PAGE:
"Where a director is the sole employee of a limited company, they will no longer be able to claim the Employment Allowance. It seems that with this, and the reform to dividends, the hard working single director limited company is going to be worse off and that cannot be a good thing."

Brian Palmer, AAT Tax Policy Adviser, said: "Dividend tax reform has been announced. I believe it is an attempt to level the playing field between ordinary employees, and those who take minimal salary, but get dividends. While I have some sympathy in what’s being attempted, I am concerned this measure might stifle entrepreneurship. Another measure which I worry may stall entrepreneurship is that one person companies will no longer be able to claim Employment Allowance."

Commenting on the reforms to Sunday trading, retail expert and high street campaigner Clare Rayner said, "Footfall stats prove the traditional high street opening hours are no good for businesses, and being open early evening and all weekend is in their interest.

"Some smaller shops do open on Sunday, alongside their larger chain-store neighbours, but if the town centres were, in general, seen as more accessible, open for business and therefore more convenient for shoppers it could boost footfall in towns. Those who want to will be able to linger longer without feeling pressured to get their shopping done. And that could be a boost for town centres in general and for all those who trade there."

Summer Budget 2015 small business coverage on the Donuts

July 07, 2015 by Fiona Prior

The Chancellor of the Exchequer, George Osborne, announced the Summer Budget on Wednesday 8 July.

It was the first majority Tory Budget for 19 years and it gave the Chancellor a chance to deliver on some of the Tory party's manifesto promises.

Throughout the week we will be covering the key updates affecting small businesses:

  • We'll be tweeting about the Budget announcements from the @StartUpDonut and @TaxDonut Twitter accounts. Tweet along with us and let us know your response.
  • After the Chancellor's statement, we'll be posting our Budget summary for small businesses on the Tax Donut and in our news section we'll be gauging reaction from small firms and their representatives.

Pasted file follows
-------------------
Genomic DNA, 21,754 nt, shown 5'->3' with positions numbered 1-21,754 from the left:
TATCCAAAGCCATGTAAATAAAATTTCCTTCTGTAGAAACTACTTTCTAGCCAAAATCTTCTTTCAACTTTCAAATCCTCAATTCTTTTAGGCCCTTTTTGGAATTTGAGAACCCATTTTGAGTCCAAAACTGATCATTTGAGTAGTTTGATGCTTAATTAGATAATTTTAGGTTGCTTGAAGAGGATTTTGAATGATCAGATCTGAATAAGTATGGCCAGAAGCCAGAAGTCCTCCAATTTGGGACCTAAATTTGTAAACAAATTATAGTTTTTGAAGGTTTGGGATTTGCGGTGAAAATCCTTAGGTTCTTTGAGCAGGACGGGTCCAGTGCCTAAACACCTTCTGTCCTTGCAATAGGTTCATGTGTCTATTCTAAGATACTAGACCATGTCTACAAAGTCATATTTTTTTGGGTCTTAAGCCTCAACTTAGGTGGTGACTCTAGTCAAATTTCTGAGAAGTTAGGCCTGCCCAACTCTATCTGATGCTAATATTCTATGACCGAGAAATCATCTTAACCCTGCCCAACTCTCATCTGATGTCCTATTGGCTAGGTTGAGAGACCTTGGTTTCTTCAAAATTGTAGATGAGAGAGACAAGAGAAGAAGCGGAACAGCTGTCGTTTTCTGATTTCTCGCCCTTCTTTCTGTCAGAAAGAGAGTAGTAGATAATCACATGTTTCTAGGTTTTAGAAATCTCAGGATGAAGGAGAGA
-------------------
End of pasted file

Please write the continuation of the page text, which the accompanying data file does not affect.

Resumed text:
[Updated: 9 July 2015]

Check this page for Summer Budget updates and links to news and comments:

Auto-enrolment: five things employers need to consider when researching pensions providers

June 15, 2015 by Tax Donut contributor

Auto-enrolment: five things employers need to consider when researching pensions providers{{}}As the Government's workplace pension scheme enters its second phase and turns towards firms with 30 or fewer employees, how can employers cut through the pensions jargon to find the right automatic enrolment platform?

Already, five million employees working for large and medium-sized firms have benefitted from this new drive towards filling the £28bn pensions black hole, but what follows over the next two years will be more complex, as an estimated 1.3m small businesses begin to offer retirement-saving schemes.

Lack of understanding

According to The Pensions Regulator, 50% of small firms still don't understand the implications of the new legislation. Small-business owners need to generate new business, understand marketing, finances, supplier issues and staff issues, but most have much less enthusiasm (or time) for understanding the ins and outs of pension schemes.

According to advice from The Pensions Regulator, businesses should allow 12 months to get ready for the workplace pension. Recently published research suggests it takes 103 days to set up a pension scheme, which equates to £15.4bn in lost hours and it would take 450,000 working years to comply. It simply doesn't have to take this long. There are platforms that can do it much quicker.